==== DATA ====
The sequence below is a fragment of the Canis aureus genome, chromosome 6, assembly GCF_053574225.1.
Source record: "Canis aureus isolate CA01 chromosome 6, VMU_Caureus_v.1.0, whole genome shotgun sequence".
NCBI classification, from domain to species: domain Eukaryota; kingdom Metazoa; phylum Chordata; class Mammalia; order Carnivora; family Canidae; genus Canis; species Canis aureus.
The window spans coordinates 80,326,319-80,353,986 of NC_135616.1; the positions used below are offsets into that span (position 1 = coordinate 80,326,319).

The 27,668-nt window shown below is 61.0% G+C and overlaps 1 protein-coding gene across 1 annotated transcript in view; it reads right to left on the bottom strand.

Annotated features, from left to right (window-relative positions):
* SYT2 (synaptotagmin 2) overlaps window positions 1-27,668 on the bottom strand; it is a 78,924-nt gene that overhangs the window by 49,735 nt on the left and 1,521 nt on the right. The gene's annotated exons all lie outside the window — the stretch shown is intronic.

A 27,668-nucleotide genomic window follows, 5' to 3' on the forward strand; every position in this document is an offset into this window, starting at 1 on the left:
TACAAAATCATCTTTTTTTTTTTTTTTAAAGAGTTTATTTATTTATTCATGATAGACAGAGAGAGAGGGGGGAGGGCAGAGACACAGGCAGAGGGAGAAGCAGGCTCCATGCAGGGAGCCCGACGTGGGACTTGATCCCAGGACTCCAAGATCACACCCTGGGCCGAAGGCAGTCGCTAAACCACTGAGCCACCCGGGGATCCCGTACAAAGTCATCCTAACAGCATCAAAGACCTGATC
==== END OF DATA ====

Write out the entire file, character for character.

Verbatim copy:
The sequence below is a fragment of the Canis aureus genome, chromosome 6, assembly GCF_053574225.1.
Source record: "Canis aureus isolate CA01 chromosome 6, VMU_Caureus_v.1.0, whole genome shotgun sequence".
NCBI classification, from domain to species: domain Eukaryota; kingdom Metazoa; phylum Chordata; class Mammalia; order Carnivora; family Canidae; genus Canis; species Canis aureus.
The window spans coordinates 80,326,319-80,353,986 of NC_135616.1; the positions used below are offsets into that span (position 1 = coordinate 80,326,319).

The 27,668-nt window shown below is 61.0% G+C and overlaps 1 protein-coding gene across 1 annotated transcript in view; it reads right to left on the bottom strand.

Annotated features, from left to right (window-relative positions):
* SYT2 (synaptotagmin 2) overlaps window positions 1-27,668 on the bottom strand; it is a 78,924-nt gene that overhangs the window by 49,735 nt on the left and 1,521 nt on the right. The gene's annotated exons all lie outside the window — the stretch shown is intronic.

A 27,668-nucleotide genomic window follows, 5' to 3' on the forward strand; every position in this document is an offset into this window, starting at 1 on the left:
TACAAAATCATCTTTTTTTTTTTTTTTAAAGAGTTTATTTATTTATTCATGATAGACAGAGAGAGAGGGGGGAGGGCAGAGACACAGGCAGAGGGAGAAGCAGGCTCCATGCAGGGAGCCCGACGTGGGACTTGATCCCAGGACTCCAAGATCACACCCTGGGCCGAAGGCAGTCGCTAAACCACTGAGCCACCCGGGGATCCCGTACAAAGTCATCCTAACAGCATCAAAGACCTGATC